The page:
Kyoto is another amazing Japanese city that until recently one I knew next to nothing about. I know that Japan as a country is amazing, but I it wasn’t until I saw some truly amazing pictures on Pinterest that I decided to find out more about Kyoto specifically. I found out that even though Kyoto is a huge city in itself, it’s actually one part of three different cities that grew into one mega city. The entire area has 20 million people and is called Keihanshin; it is made up of the cities of Kyoto, Kobe, and Osaka. The entire metro area is another ultra-modern tech hub with some of the coolest looking skyscrapers; dotted around the city are a number of sites attracting millions of visitors.
How to get to Kyoto
When booking a trip to Kyoto make sure to remember that Kyoto does not have its own international airport, but is instead served by one of Osaka’s.
There are plenty of public transportation options to get you from the Osaka airport to Kyoto, so don’t worry about having to find expensive and time consuming transportation options, and know it only takes about an hour to get there.
Kyoto itself is a big city and the most popular sites are pretty spread out, so make sure to plan how you are going to get around. Keep reading to see the top things you should do in Kyoto…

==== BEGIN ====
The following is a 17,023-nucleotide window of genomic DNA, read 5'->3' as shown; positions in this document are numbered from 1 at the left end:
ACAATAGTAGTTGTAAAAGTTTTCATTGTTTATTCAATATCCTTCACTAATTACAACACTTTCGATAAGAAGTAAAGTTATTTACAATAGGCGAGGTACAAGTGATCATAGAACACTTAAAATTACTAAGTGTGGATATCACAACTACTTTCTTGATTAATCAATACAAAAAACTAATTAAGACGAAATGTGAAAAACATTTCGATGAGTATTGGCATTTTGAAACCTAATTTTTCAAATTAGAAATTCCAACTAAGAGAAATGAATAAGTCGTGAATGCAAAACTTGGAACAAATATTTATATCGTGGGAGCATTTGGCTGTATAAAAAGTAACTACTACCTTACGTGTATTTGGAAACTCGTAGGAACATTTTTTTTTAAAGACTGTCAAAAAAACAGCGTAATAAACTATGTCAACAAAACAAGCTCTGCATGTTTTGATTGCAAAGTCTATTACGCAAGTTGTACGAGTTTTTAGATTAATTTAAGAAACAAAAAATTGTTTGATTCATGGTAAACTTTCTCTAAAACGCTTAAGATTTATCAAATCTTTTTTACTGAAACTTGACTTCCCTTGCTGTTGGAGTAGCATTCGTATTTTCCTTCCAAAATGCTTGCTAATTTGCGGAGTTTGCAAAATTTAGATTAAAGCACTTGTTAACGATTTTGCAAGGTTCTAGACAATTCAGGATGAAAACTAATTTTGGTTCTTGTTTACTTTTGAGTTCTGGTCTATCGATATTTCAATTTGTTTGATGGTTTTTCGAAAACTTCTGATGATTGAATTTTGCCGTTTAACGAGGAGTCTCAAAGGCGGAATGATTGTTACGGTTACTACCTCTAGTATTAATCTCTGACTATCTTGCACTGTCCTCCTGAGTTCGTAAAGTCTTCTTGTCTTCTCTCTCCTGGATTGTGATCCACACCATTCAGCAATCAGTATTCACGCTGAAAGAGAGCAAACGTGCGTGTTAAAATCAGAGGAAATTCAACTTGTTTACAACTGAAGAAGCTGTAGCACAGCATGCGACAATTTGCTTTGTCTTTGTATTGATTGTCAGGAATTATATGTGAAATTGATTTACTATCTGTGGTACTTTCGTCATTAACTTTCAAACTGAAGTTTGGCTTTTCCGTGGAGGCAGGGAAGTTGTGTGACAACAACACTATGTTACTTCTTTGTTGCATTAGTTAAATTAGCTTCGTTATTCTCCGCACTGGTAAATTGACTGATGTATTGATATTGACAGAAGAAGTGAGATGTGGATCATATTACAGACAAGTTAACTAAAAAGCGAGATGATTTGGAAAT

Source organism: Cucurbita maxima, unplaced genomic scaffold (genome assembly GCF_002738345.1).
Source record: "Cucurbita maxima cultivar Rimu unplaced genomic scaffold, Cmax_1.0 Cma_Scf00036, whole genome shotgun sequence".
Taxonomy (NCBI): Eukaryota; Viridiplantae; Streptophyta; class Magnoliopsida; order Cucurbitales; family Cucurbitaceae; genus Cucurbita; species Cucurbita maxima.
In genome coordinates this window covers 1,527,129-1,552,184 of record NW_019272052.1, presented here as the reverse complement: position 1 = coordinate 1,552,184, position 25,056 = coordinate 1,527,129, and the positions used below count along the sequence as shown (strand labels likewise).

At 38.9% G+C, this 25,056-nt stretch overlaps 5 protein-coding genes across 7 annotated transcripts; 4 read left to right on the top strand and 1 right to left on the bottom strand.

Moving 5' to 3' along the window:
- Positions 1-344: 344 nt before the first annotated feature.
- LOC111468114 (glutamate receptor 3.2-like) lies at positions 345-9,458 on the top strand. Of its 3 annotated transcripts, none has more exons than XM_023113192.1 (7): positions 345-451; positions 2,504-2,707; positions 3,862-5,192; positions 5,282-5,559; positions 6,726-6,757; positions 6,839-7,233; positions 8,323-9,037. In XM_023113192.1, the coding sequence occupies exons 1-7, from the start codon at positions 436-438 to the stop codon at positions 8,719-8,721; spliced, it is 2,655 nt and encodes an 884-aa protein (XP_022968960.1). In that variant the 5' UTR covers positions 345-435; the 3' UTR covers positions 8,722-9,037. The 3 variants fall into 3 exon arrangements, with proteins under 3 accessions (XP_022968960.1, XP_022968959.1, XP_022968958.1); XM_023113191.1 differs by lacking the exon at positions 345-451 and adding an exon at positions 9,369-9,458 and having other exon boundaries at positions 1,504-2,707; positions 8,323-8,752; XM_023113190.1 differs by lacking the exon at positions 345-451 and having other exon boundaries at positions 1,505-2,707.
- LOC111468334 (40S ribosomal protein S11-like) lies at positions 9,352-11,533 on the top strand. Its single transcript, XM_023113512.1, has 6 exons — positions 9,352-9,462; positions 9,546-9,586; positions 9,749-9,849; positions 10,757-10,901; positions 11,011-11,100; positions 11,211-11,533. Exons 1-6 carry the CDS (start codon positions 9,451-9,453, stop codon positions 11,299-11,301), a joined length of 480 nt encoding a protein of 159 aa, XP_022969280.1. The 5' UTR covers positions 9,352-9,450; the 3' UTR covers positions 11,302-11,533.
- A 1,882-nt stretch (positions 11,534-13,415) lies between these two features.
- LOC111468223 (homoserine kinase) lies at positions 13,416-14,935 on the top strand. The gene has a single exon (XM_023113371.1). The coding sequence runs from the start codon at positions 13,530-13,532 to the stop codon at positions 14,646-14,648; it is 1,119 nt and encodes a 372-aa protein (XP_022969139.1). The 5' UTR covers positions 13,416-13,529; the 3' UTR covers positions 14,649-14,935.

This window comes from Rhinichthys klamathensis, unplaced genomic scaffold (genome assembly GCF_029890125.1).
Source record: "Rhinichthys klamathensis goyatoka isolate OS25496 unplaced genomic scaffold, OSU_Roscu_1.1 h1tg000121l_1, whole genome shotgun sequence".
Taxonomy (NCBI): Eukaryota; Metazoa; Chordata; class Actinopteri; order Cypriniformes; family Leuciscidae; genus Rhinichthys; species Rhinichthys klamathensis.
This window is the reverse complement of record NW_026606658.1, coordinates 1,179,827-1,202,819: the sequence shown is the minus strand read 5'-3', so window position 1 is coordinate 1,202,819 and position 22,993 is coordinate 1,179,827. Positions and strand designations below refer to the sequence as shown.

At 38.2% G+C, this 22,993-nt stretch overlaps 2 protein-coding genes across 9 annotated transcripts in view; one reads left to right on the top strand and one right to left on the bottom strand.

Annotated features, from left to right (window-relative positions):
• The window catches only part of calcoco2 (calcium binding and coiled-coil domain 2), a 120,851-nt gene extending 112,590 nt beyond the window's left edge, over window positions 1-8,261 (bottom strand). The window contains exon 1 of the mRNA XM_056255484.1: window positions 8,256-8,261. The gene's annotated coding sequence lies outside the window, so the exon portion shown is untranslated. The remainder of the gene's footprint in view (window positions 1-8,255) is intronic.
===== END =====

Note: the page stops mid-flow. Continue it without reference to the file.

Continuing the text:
Also, if you’ve never been to Japan before, see my post on Things to Know Before Traveling to Japan to help make the most of your trip.
Here are the best things to do in Kyoto, Japan
Iwatayama Monkey Park – Monkey Mountain
It is crazy to expect that you can find a beautiful mountain hike leading to a park with hundreds of wild Japanese Macaques/Snow Monkeys frolicking around incredibly close to downtown Kyoto, but that is exactly what you find at the Iwatayama Monkey Park.
The monkeys are super cute and opportunities to feed them directly are available if you like. Also, there are over 100 monkeys there, so don’t worry that you will only see one or two if you decide to go.
Wander through the Gion District
The Gion district of Kyoto is one of the most historic districts in the city, and is most affectionately called the geisha district (a geisha is NOT a prostitute). A geisha historically dressed in a kimono, wooden sandals, powdered white face and entertained dinner guests by singing and dancing. Today you can hire a geisha for those purposes in the Gion District, but know that it can be pricey. Also, in this part of the city the geisha are often called geiko.
This Buddhist temple is incredibly old; it was first constructed 874 and pictures can’t do it justice. The complex features multiple amazing structures, but my favorite is the 5 story pagoda (a pagoda is the curved roof feature). If you go at the right time of year, it is a perfect place to see the cherry blossoms in full bloom.
On the edge of Kyoto in Arashiyama you will find the amazing bamboo forest. The incredibly tall bamboo stalks sway peacefully in breeze. This path is obviously a photographers dream, but try to get there early to avoid the crowds.